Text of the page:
Study of the dynamics of microfluidic crystals
CATTELAN, ALBERTO
2023/2024
Abstract
Studies of interfaces at the nanoscale present several challenging factors, and experiments on this topic require complex instruments and setups that are not easily accessible to most laboratories. The characteristic observables, both in spatial and temporal terms, are difficult to measure accurately. Therefore, if it were possible to study theoretical models through an experimental platform operating at a larger scale, this would open new possibilities for research in the field, allowing relatively simple experimental studies to draw an analogy with the nanoscale system. It is thus first necessary to verify if this analogy can indeed be drawn and to what extent. The work carried out in this thesis is part of a broader research project that seeks to evaluate whether, and in what form, the phenomenon of superlubricity, discussed in nanotribology and first experimentally observed between two graphite sheets, can present itself in a system at a scale accessible to optical microscopy, such as the one constituted by a twodimensional microfluidic crystal confined in a HeleShaw cell. The fundamental idea is that the droplets forming the crystalline lattice can interact with a periodic potential similarly to the way atomic crystals interact through the Bloch function. Hereafter, this potential that gives rise to the attractive force between the two components is modeled, using microfabrication techniques, as a well that allows the confined droplet to partially decrease its surface energy. First, the interaction of the single droplet with one of these geometric traps will be studied and characterized quantitatively. A simple model that outlines the acting forces will be developed in this thesis and compared with the experimental results. Subsequently, attention will be given to a methodical study of the realization of the microfluidic crystal, evaluating its lattice constant and purity, estimating the frictional and inertial forces that this system undergoes. The microfluidics of droplets in a closed channel is still a very open branch of physics, whose technological implications are being explored by an increasing number of research groups. In this thriving environment, enriched every year by groundbreaking publications, this study aims to contribute by offering a hint of further novelty and originality.File  Dimensione  Formato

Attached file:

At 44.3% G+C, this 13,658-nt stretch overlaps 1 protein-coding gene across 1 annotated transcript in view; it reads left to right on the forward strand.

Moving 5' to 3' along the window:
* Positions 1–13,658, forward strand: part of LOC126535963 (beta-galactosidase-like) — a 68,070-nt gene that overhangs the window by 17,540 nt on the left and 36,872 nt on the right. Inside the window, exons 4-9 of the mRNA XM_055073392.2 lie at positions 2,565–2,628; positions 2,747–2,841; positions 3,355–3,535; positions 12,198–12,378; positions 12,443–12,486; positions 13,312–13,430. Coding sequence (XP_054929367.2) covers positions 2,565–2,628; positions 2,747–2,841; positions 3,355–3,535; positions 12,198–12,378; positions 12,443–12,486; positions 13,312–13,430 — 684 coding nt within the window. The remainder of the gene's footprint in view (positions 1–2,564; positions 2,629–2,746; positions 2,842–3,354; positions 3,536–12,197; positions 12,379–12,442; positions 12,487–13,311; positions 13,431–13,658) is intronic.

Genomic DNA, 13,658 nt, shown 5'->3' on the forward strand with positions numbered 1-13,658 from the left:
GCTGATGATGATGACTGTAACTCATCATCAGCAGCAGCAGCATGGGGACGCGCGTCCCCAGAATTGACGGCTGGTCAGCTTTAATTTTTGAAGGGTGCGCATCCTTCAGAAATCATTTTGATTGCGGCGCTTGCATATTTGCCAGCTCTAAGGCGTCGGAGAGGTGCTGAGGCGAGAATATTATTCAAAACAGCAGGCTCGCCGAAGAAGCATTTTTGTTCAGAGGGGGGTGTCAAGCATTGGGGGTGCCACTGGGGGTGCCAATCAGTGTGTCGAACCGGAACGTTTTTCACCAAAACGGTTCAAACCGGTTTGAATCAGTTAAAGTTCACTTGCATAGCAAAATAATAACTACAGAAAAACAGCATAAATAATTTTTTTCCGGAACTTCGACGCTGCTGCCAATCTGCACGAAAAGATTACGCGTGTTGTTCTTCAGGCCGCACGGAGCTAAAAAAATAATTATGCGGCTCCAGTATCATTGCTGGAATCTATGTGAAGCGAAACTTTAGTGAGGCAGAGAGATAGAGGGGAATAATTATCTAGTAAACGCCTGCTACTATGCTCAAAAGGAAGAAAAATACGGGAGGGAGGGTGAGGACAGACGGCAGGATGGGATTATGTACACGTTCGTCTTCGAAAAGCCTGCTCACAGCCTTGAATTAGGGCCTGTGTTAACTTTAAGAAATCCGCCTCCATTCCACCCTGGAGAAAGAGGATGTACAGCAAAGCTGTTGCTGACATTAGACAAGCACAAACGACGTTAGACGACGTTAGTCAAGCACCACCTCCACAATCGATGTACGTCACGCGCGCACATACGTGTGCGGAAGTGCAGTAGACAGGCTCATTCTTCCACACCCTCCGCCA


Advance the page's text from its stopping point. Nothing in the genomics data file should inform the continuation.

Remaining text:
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https://hdl.handle.net/20.500.12608/68301